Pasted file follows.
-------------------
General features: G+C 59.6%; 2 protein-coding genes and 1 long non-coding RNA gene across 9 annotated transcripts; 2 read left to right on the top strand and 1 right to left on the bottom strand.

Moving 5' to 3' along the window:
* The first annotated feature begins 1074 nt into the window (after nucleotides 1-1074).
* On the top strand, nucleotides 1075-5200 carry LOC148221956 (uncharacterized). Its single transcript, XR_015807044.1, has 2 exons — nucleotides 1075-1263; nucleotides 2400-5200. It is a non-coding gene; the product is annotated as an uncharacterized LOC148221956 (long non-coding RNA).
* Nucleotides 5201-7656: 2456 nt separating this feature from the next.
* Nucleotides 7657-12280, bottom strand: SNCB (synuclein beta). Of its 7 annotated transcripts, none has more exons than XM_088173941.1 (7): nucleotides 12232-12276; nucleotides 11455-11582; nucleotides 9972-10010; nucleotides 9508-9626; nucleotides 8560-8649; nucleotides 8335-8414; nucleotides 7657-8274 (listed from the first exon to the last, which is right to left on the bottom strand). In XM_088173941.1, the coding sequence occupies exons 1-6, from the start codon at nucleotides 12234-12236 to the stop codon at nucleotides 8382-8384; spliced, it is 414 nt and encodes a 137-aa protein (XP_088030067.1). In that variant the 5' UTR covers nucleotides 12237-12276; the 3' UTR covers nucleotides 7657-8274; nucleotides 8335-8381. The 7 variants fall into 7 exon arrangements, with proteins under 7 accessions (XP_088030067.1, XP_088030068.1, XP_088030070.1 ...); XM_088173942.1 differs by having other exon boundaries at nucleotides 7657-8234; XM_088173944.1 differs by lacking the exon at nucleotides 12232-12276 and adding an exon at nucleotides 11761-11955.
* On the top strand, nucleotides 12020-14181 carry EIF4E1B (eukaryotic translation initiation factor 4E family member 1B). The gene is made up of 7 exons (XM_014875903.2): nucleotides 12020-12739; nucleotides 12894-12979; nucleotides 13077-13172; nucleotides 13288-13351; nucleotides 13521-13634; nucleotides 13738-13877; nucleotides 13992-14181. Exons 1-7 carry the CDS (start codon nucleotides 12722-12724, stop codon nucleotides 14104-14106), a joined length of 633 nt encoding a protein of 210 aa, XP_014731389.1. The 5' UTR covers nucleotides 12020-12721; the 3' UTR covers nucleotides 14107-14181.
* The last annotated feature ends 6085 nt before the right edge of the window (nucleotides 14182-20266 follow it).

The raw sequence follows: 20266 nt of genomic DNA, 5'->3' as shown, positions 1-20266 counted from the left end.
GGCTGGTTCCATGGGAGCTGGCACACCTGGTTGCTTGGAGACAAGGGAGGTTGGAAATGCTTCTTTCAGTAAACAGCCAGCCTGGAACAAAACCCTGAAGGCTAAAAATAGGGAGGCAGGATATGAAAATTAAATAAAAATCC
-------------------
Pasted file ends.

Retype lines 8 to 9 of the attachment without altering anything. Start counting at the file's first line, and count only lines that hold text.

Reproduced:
* The last annotated feature ends 6085 nt before the right edge of the window (nucleotides 14182-20266 follow it).

The raw sequence follows: 20266 nt of genomic DNA, 5'->3' as shown, positions 1-20266 counted from the left end.